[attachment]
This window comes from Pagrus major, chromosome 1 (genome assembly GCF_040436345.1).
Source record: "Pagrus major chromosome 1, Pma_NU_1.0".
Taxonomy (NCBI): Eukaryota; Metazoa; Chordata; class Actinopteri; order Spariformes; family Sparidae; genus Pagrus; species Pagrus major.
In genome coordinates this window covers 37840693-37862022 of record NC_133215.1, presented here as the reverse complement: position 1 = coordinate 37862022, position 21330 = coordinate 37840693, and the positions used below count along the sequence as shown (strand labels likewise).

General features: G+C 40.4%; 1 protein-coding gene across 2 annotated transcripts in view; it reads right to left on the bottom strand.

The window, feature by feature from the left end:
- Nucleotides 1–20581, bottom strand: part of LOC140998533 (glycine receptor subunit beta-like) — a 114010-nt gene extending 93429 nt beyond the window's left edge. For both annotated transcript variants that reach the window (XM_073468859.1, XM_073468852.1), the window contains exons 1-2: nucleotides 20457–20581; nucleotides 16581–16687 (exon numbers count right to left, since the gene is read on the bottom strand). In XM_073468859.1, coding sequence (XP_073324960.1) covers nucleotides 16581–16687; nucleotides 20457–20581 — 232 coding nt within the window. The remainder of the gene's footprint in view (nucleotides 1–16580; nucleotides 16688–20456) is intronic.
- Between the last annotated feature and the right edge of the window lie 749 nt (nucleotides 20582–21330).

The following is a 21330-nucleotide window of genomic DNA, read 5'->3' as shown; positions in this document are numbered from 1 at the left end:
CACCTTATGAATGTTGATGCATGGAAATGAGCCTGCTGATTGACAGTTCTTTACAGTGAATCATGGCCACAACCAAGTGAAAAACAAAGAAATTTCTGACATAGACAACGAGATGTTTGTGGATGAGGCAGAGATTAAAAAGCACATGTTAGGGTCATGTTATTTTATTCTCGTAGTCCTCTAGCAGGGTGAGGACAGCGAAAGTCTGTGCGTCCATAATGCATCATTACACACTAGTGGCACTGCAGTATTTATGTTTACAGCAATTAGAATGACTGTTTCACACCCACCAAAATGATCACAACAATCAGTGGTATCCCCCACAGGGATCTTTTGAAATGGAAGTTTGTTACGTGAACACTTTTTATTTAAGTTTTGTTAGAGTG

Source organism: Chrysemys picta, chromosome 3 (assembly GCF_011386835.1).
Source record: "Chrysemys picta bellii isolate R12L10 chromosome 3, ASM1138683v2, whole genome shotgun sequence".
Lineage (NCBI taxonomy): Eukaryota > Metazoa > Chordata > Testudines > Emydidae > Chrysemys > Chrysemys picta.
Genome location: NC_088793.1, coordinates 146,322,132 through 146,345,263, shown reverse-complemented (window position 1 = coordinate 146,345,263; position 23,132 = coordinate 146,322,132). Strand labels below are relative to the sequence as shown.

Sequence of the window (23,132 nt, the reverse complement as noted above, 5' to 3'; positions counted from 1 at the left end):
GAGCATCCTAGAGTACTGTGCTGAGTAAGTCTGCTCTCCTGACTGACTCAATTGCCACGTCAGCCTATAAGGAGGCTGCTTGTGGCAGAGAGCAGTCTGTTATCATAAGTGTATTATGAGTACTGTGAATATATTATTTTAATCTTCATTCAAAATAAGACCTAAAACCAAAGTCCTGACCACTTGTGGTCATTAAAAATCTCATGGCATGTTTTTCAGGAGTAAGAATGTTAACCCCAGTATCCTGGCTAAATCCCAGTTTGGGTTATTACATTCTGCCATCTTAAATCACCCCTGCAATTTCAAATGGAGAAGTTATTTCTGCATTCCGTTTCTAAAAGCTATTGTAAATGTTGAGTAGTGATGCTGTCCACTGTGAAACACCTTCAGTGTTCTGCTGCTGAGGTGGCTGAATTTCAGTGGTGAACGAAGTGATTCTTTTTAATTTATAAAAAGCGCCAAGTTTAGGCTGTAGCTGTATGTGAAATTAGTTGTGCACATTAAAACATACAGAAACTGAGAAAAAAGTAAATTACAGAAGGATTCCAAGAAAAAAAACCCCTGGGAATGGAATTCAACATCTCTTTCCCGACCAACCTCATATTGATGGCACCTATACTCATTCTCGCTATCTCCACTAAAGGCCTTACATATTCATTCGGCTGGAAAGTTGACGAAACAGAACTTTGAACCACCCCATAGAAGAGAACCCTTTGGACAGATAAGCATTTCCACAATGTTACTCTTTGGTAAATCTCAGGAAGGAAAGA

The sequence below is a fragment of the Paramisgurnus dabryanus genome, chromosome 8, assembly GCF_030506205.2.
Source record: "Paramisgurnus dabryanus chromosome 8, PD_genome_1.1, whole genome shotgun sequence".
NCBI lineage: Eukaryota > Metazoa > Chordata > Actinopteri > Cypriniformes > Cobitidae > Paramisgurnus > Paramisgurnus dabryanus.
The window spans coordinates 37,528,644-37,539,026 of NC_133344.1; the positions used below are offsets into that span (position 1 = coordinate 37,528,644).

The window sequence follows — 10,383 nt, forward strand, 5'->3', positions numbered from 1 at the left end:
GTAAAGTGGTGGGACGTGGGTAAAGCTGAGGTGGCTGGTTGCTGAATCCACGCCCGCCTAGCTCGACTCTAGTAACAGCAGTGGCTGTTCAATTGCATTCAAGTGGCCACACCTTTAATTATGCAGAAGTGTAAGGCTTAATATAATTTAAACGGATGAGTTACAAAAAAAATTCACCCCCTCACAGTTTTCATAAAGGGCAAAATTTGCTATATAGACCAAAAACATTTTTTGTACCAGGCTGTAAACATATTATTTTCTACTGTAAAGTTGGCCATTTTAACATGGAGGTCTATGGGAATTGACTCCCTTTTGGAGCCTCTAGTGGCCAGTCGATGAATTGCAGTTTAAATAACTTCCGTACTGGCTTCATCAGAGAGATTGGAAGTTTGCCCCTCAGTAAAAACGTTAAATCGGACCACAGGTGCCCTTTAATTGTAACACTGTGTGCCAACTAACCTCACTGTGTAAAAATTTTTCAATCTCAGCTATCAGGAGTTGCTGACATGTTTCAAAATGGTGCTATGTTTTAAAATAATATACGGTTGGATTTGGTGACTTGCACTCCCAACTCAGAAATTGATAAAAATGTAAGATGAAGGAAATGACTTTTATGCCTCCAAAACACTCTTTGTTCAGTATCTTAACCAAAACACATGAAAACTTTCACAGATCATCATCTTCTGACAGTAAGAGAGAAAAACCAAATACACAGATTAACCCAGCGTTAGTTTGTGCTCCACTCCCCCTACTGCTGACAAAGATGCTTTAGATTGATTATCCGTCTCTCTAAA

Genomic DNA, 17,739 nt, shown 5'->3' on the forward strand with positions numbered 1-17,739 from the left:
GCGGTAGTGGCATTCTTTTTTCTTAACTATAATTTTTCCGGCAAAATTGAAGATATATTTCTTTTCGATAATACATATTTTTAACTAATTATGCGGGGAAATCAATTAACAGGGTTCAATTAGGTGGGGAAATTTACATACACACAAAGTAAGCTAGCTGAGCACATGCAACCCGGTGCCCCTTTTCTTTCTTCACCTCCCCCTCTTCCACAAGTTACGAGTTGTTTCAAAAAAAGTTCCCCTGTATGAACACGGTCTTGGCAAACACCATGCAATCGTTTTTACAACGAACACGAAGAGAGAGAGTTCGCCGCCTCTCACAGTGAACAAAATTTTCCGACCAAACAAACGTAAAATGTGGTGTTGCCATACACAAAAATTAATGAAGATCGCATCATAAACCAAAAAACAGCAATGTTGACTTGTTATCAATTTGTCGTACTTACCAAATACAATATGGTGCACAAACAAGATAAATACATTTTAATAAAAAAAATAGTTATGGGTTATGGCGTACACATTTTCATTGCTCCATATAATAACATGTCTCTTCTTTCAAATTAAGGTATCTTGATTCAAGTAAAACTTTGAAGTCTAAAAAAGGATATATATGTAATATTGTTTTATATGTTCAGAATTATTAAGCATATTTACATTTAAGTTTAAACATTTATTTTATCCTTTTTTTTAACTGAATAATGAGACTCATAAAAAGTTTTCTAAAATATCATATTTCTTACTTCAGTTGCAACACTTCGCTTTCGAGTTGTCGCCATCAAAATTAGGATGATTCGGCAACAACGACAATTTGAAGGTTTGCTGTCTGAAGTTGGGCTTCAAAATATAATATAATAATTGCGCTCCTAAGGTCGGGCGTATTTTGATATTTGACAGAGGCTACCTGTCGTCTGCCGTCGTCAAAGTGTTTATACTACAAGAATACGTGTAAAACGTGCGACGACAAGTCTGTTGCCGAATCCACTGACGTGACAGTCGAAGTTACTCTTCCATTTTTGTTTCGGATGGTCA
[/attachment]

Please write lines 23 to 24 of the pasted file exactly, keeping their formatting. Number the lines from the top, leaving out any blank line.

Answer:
Genomic DNA, 17,739 nt, shown 5'->3' on the forward strand with positions numbered 1-17,739 from the left:
GCGGTAGTGGCATTCTTTTTTCTTAACTATAATTTTTCCGGCAAAATTGAAGATATATTTCTTTTCGATAATACATATTTTTAACTAATTATGCGGGGAAATCAATTAACAGGGTTCAATTAGGTGGGGAAATTTACATACACACAAAGTAAGCTAGCTGAGCACATGCAACCCGGTGCCCCTTTTCTTTCTTCACCTCCCCCTCTTCCACAAGTTACGAGTTGTTTCAAAAAAAGTTCCCCTGTATGAACACGGTCTTGGCAAACACCATGCAATCGTTTTTACAACGAACACGAAGAGAGAGAGTTCGCCGCCTCTCACAGTGAACAAAATTTTCCGACCAAACAAACGTAAAATGTGGTGTTGCCATACACAAAAATTAATGAAGATCGCATCATAAACCAAAAAACAGCAATGTTGACTTGTTATCAATTTGTCGTACTTACCAAATACAATATGGTGCACAAACAAGATAAATACATTTTAATAAAAAAAATAGTTATGGGTTATGGCGTACACATTTTCATTGCTCCATATAATAACATGTCTCTTCTTTCAAATTAAGGTATCTTGATTCAAGTAAAACTTTGAAGTCTAAAAAAGGATATATATGTAATATTGTTTTATATGTTCAGAATTATTAAGCATATTTACATTTAAGTTTAAACATTTATTTTATCCTTTTTTTTAACTGAATAATGAGACTCATAAAAAGTTTTCTAAAATATCATATTTCTTACTTCAGTTGCAACACTTCGCTTTCGAGTTGTCGCCATCAAAATTAGGATGATTCGGCAACAACGACAATTTGAAGGTTTGCTGTCTGAAGTTGGGCTTCAAAATATAATATAATAATTGCGCTCCTAAGGTCGGGCGTATTTTGATATTTGACAGAGGCTACCTGTCGTCTGCCGTCGTCAAAGTGTTTATACTACAAGAATACGTGTAAAACGTGCGACGACAAGTCTGTTGCCGAATCCACTGACGTGACAGTCGAAGTTACTCTTCCATTTTTGTTTCGGATGGTCA